facade of ancient roman catholic church on sunny day
BLOG # 147

BLOG # 147

BLOG # 147

Burial Ground Under the Alamo Stirs a Texas Feud

Native Americans built the Alamo and hundreds of converts were buried there.

Descendants are now fuming because Texas has rejected efforts to protect the site.

The Alamo was the site of the Mission San Antonio de Valero, as well as the well-known 1836 battle in the Texas Revolution.

But long before the Alamo garrisoned secessionists, Spanish missionaries used the site, known as the Mission San Antonio de Valero, to spread Christianity among Native Americans. People from different tribes built the Alamo with their own hands, and missionaries buried many of the converts, as well as colonists from Mexico and Spain, around the mission or right under it.

Now, a new battle over the Alamo is brewing, as Native Americans and descendants of some of San Antonio’s founding families seek protections for the human remains while Texas officials press ahead with a contentious $400 million renovation plan for the site. The feud comes at a time when political leaders in Texas are trying to bolster longstanding depictions of the state’s history, restrict how teachers discuss the role of slavery in the Texas Revolution and target hundreds of books for potential removal from schools. As critics accuse leaders of political overreach, the dispute over the burial grounds has raised questions about whether the narrow focus on the 1836 battle at the Alamo comes at the expense of the site’s Native American history.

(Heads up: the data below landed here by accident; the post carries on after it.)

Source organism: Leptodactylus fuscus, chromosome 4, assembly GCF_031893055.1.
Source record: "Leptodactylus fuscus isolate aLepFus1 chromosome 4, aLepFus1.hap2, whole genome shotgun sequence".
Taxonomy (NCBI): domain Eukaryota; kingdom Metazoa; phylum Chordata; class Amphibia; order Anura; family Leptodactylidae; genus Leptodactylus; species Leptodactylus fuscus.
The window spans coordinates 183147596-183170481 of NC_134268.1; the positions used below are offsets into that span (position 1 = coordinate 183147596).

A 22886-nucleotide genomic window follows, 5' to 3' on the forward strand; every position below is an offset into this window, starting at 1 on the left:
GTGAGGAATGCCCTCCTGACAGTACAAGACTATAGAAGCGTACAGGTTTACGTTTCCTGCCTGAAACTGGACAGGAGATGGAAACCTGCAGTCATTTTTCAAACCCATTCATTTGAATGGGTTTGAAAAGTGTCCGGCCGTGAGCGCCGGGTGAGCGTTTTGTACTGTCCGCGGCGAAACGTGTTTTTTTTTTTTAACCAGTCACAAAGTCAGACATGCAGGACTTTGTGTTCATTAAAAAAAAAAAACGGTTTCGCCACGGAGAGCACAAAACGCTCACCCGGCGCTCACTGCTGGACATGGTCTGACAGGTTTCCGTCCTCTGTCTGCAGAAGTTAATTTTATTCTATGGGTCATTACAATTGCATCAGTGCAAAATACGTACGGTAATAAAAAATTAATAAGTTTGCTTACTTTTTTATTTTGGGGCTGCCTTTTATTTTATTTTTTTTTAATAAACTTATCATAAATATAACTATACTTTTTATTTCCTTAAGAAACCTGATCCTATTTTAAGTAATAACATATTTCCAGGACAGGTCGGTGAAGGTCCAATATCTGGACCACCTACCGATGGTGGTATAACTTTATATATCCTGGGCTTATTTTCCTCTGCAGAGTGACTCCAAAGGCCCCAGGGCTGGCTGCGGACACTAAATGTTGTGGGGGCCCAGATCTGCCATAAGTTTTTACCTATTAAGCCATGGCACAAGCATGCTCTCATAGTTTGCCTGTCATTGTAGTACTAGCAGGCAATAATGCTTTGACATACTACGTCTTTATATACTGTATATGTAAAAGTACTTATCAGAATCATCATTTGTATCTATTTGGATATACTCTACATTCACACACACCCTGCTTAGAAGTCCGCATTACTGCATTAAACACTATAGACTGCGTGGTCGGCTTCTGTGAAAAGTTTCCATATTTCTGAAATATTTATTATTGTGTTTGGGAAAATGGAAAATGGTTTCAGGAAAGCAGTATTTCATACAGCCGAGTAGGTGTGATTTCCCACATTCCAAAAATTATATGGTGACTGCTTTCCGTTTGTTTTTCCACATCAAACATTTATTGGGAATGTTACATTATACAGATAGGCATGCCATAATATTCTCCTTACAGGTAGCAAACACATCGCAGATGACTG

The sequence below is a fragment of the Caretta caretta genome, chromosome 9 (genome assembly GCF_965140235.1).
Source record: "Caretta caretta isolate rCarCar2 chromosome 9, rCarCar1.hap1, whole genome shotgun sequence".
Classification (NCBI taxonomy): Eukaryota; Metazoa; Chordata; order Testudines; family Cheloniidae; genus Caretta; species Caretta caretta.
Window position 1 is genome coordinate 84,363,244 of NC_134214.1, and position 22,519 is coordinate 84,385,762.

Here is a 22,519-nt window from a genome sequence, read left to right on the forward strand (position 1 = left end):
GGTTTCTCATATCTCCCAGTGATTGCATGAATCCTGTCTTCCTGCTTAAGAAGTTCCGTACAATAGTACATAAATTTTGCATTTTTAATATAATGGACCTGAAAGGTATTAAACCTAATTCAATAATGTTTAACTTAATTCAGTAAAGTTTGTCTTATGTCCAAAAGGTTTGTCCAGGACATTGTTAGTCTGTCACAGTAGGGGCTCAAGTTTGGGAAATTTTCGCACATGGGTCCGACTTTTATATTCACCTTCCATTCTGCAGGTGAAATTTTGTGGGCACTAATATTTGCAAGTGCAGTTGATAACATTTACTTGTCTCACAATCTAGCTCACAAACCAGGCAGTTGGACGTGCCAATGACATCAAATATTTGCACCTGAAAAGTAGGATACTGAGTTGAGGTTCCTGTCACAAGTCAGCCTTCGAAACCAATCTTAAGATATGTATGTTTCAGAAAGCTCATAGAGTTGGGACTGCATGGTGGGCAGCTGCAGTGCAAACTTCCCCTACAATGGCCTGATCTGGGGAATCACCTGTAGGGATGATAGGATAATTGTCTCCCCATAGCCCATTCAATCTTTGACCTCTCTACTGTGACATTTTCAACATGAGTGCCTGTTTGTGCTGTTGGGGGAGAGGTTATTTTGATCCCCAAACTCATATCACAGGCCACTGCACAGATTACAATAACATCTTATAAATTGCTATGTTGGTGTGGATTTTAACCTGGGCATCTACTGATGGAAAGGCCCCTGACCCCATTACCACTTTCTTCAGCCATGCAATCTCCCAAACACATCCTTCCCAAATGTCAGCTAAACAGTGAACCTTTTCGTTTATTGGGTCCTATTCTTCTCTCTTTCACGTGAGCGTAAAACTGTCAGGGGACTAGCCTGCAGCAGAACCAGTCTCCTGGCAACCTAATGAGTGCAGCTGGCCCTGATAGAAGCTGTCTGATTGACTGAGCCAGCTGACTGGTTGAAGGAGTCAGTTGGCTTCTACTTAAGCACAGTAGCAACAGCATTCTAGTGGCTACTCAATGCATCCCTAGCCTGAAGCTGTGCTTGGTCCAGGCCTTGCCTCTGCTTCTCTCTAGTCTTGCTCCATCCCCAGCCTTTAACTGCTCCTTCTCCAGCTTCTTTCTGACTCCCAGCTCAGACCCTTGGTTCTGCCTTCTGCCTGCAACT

Efforts to revise history to downplay the diverse contributions from many ethnic groups has accelerated since an openly racist ex-president made it clear who were his “American” people.
Los esfuerzos por revisar la historia para restar importancia a las diversas contribuciones de muchos grupos étnicos se han acelerado desde que un expresidente abiertamente racista dejó en claro quiénes eran su pueblo “estadounidense”.